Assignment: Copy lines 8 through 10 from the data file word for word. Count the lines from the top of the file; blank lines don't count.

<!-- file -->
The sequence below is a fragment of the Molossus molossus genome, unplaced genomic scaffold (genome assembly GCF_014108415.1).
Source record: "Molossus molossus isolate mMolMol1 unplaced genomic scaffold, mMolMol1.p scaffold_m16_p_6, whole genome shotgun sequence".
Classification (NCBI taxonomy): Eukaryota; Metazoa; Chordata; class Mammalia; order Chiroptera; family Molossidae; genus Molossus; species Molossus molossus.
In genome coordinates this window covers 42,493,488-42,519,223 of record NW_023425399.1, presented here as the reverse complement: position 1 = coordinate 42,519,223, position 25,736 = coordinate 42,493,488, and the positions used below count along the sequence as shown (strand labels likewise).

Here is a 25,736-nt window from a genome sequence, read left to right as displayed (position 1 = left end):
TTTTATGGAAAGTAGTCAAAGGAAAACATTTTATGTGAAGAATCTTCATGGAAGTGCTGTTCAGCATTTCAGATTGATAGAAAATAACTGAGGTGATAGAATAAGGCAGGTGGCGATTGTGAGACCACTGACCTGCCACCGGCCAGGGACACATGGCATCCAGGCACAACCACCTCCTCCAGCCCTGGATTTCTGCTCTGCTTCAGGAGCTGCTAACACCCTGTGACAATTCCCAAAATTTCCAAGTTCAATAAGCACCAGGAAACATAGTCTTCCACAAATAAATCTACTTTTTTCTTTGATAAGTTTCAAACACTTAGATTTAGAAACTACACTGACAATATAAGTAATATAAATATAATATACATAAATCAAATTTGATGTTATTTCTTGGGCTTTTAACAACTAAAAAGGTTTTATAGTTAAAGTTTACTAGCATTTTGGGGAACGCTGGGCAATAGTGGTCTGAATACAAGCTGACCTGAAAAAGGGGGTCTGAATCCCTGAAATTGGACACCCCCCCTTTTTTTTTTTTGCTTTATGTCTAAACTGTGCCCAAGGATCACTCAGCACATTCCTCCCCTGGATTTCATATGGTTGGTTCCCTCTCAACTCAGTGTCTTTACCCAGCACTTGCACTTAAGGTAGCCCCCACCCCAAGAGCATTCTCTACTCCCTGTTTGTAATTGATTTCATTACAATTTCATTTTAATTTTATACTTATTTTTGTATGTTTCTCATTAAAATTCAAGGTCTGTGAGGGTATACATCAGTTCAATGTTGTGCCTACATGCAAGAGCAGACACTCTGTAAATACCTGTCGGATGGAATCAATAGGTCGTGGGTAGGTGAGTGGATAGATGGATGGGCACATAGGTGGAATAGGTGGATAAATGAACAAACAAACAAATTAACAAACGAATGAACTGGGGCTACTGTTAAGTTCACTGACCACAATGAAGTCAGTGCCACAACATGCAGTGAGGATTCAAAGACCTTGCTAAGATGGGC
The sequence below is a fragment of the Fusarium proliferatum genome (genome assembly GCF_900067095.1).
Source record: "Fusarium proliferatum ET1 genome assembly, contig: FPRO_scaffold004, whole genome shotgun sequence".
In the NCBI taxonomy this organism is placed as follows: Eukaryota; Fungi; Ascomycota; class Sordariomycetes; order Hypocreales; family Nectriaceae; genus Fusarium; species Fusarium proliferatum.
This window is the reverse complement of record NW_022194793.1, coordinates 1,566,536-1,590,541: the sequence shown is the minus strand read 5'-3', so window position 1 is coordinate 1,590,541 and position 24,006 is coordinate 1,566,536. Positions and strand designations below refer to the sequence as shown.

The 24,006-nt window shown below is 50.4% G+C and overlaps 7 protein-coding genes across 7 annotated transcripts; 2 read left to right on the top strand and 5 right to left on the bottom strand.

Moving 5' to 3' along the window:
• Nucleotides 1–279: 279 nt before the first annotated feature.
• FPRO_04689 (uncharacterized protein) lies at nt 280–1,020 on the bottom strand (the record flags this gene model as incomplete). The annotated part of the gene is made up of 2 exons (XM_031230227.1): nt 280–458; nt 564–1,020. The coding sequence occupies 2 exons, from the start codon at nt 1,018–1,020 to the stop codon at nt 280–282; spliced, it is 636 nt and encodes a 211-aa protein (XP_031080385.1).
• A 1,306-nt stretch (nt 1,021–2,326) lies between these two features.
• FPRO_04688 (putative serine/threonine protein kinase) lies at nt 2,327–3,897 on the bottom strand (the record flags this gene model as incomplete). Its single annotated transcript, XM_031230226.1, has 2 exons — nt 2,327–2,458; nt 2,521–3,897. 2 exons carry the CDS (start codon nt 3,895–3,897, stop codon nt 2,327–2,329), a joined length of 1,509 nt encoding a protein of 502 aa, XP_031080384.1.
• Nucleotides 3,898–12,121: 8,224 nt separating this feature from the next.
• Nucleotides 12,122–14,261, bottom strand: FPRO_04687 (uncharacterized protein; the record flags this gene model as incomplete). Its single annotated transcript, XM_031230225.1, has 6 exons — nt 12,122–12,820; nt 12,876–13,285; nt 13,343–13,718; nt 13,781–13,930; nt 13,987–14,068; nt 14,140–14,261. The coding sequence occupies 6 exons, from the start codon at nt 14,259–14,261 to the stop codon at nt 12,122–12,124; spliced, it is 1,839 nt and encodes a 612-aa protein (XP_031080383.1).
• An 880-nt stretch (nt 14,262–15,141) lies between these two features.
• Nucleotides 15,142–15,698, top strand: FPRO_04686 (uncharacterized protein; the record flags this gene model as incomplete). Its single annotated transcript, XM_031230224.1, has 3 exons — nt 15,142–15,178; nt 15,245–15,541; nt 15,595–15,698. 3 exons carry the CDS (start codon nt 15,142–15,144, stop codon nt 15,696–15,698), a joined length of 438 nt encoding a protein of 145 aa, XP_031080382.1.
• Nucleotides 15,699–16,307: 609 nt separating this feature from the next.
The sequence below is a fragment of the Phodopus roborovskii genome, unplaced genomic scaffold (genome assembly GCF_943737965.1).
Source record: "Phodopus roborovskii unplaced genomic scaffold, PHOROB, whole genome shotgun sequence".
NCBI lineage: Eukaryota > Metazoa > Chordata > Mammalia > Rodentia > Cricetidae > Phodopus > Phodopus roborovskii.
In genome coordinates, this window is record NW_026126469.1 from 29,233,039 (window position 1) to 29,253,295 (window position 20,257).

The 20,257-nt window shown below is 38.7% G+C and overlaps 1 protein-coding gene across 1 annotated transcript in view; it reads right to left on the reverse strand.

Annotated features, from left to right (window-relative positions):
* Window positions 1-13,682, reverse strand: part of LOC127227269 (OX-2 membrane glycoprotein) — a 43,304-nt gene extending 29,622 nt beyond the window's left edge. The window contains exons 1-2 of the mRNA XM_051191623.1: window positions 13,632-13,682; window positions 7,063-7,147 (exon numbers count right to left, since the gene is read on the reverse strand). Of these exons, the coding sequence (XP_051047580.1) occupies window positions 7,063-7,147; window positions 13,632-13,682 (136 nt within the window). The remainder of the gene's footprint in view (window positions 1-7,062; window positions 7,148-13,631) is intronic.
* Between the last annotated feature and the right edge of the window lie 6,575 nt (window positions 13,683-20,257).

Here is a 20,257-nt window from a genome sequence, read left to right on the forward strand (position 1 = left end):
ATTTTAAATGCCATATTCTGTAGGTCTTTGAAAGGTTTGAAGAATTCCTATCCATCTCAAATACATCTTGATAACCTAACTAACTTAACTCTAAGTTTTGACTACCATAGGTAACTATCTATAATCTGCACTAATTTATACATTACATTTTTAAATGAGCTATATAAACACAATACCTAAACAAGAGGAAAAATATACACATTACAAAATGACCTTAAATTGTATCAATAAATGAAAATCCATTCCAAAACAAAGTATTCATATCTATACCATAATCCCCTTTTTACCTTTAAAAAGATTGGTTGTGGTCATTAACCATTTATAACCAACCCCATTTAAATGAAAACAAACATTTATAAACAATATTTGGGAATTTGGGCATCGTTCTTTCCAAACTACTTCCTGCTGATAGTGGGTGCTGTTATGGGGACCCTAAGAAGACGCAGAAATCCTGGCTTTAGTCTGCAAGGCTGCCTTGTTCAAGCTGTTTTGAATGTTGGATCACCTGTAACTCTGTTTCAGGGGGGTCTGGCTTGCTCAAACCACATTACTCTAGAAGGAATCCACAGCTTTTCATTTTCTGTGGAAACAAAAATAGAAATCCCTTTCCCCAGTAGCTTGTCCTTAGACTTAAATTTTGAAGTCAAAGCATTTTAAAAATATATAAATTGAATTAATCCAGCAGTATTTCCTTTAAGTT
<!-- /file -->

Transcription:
Source record: "Fusarium proliferatum ET1 genome assembly, contig: FPRO_scaffold004, whole genome shotgun sequence".
In the NCBI taxonomy this organism is placed as follows: Eukaryota; Fungi; Ascomycota; class Sordariomycetes; order Hypocreales; family Nectriaceae; genus Fusarium; species Fusarium proliferatum.
This window is the reverse complement of record NW_022194793.1, coordinates 1,566,536-1,590,541: the sequence shown is the minus strand read 5'-3', so window position 1 is coordinate 1,590,541 and position 24,006 is coordinate 1,566,536. Positions and strand designations below refer to the sequence as shown.